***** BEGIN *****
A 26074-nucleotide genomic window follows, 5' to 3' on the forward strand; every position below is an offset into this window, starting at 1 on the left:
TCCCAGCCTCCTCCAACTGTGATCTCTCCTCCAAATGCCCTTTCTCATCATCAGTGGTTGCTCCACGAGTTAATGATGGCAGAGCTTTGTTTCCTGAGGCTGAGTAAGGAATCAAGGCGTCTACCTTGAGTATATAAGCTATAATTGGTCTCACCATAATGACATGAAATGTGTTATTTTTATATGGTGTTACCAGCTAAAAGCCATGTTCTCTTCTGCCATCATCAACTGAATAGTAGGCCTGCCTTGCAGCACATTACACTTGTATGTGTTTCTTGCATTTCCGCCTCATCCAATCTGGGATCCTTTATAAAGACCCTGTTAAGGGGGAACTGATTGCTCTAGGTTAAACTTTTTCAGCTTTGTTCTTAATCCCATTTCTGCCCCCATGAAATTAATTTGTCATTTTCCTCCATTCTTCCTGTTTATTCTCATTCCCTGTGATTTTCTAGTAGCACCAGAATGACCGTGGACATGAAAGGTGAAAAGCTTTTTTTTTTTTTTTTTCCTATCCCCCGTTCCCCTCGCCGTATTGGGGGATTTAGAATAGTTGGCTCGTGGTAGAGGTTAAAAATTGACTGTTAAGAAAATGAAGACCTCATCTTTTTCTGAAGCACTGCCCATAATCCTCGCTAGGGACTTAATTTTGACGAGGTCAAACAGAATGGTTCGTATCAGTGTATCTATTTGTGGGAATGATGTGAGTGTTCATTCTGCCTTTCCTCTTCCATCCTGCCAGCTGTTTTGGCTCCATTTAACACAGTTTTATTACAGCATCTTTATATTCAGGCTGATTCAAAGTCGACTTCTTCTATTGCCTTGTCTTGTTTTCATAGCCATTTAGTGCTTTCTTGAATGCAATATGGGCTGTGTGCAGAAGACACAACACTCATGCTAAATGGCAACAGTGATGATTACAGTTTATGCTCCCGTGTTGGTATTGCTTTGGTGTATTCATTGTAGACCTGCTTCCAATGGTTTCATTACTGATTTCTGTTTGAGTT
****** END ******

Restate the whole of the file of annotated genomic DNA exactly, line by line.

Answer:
A 26074-nucleotide genomic window follows, 5' to 3' on the forward strand; every position below is an offset into this window, starting at 1 on the left:
TCCCAGCCTCCTCCAACTGTGATCTCTCCTCCAAATGCCCTTTCTCATCATCAGTGGTTGCTCCACGAGTTAATGATGGCAGAGCTTTGTTTCCTGAGGCTGAGTAAGGAATCAAGGCGTCTACCTTGAGTATATAAGCTATAATTGGTCTCACCATAATGACATGAAATGTGTTATTTTTATATGGTGTTACCAGCTAAAAGCCATGTTCTCTTCTGCCATCATCAACTGAATAGTAGGCCTGCCTTGCAGCACATTACACTTGTATGTGTTTCTTGCATTTCCGCCTCATCCAATCTGGGATCCTTTATAAAGACCCTGTTAAGGGGGAACTGATTGCTCTAGGTTAAACTTTTTCAGCTTTGTTCTTAATCCCATTTCTGCCCCCATGAAATTAATTTGTCATTTTCCTCCATTCTTCCTGTTTATTCTCATTCCCTGTGATTTTCTAGTAGCACCAGAATGACCGTGGACATGAAAGGTGAAAAGCTTTTTTTTTTTTTTTTTCCTATCCCCCGTTCCCCTCGCCGTATTGGGGGATTTAGAATAGTTGGCTCGTGGTAGAGGTTAAAAATTGACTGTTAAGAAAATGAAGACCTCATCTTTTTCTGAAGCACTGCCCATAATCCTCGCTAGGGACTTAATTTTGACGAGGTCAAACAGAATGGTTCGTATCAGTGTATCTATTTGTGGGAATGATGTGAGTGTTCATTCTGCCTTTCCTCTTCCATCCTGCCAGCTGTTTTGGCTCCATTTAACACAGTTTTATTACAGCATCTTTATATTCAGGCTGATTCAAAGTCGACTTCTTCTATTGCCTTGTCTTGTTTTCATAGCCATTTAGTGCTTTCTTGAATGCAATATGGGCTGTGTGCAGAAGACACAACACTCATGCTAAATGGCAACAGTGATGATTACAGTTTATGCTCCCGTGTTGGTATTGCTTTGGTGTATTCATTGTAGACCTGCTTCCAATGGTTTCATTACTGATTTCTGTTTGAGTT